The values of electricity generation capacity factor (CF) and solar capacity factor (SCF) for stationary system were found to be 26% and 62.5% respectively and 34% and 82% for tracking system. The GCR (Ground Cover Ratio) for a stationary system is 0.7, which corresponds to a tilt angle of 24°. The GCR for tracking system was found to be 0.12. The estimated ground area needed to build a 50MW PV plant amounts to approx. 0.55km2 for a stationary PV field constituted by HIT PV arrays and approx. 91MW/ km2. In case of a tracker PV field, the required ground area amounts approx.2.4km2 and approx. 20.5MW/ km2.

Evaluation of A 50MW Two-Axis Tracking Photovoltaic Power Plant for AL-Jagbob, Libya: Energetic, Economic, and Environmental Impact Analysis

This paper investigates the application of large scale (LS-PV) two-axis tracking photovoltaic power plant in Al-Jagbob, Libya. A 50MW PV-grid connected (two-axis tracking) power plant design in Al-Jagbob, Libya has been carried out presently. A hetero-junction with intrinsic thin layer (HIT) type PV module has been selected and modeled. A Microsoft Excel-VBA program has been constructed to compute slope radiation, dew-point, sky temperature, and then cell temperature, maximum power output and module efficiency for this system, for tracking system. The results for energy production show that the total energy output is 128.5 GWh/year. The average module efficiency is 16.6%. The electricity generation capacity factor (CF) and solar capacity factor (SCF) were found to be 29.3% and 70.4% respectively. A 50MW two axis tracking power plant with a total energy output of 128.5 GWh/year would reduce CO2 pollution by 85,581 tonnes of each year. The payback time for the proposed LS-PV photovoltaic power plant was found to be 4 years.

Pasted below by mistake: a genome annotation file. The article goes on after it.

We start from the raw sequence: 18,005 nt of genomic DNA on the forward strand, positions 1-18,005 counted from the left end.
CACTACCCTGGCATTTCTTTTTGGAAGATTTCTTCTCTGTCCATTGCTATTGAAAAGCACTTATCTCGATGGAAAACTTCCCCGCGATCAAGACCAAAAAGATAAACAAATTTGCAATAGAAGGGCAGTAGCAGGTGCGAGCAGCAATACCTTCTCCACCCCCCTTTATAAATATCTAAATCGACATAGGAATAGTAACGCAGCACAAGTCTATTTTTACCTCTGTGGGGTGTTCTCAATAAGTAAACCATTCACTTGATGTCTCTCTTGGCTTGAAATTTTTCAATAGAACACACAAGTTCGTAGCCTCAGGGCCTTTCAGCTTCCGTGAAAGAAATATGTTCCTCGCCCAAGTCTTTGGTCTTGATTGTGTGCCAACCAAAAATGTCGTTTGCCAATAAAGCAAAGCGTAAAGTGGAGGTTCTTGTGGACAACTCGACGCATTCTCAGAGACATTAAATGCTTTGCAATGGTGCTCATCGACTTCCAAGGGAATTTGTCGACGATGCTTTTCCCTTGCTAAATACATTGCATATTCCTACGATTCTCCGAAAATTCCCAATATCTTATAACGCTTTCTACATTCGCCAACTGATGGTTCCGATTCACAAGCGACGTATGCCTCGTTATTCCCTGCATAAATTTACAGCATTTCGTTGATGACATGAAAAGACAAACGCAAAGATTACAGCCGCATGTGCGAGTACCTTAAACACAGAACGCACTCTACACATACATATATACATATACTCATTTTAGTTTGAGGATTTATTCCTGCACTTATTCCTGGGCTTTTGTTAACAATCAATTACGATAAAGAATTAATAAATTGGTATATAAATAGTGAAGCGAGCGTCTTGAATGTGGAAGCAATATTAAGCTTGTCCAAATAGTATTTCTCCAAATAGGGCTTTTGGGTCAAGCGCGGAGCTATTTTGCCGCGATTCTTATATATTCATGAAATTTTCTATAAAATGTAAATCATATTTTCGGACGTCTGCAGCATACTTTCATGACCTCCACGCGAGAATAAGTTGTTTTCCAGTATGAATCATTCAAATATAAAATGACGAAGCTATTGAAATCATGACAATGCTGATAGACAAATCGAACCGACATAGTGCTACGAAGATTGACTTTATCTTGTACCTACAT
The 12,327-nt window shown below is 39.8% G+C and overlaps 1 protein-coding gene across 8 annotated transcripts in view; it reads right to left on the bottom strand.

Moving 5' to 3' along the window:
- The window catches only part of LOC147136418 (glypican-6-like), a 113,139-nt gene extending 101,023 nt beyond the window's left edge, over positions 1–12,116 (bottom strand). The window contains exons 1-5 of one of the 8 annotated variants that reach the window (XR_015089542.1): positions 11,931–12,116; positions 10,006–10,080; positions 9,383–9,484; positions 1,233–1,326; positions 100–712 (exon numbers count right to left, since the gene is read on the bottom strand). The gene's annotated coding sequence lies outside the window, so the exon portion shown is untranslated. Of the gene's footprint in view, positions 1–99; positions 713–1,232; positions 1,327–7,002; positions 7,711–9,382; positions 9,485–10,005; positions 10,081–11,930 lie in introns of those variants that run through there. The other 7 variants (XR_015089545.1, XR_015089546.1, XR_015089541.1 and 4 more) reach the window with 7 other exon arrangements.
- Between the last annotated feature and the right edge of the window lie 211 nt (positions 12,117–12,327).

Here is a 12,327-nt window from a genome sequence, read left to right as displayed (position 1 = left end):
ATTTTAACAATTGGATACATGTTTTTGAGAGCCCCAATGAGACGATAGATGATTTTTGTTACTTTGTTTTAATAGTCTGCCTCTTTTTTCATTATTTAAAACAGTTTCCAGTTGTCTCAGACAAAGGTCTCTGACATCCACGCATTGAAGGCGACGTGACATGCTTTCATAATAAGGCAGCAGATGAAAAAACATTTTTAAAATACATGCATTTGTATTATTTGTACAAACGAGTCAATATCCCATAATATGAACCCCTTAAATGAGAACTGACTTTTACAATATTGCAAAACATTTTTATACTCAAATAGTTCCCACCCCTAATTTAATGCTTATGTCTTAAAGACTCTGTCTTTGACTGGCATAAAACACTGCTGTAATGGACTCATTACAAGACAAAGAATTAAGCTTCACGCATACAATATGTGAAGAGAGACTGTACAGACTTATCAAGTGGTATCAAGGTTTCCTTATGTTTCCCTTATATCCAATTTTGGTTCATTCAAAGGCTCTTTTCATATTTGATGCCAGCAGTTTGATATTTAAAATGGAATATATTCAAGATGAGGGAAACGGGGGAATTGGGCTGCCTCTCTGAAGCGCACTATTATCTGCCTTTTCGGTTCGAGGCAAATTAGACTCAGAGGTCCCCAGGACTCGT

Evaluation of Energy and Environmental Aspects of Reduced Tillage Systems Applied in Maize Cultivation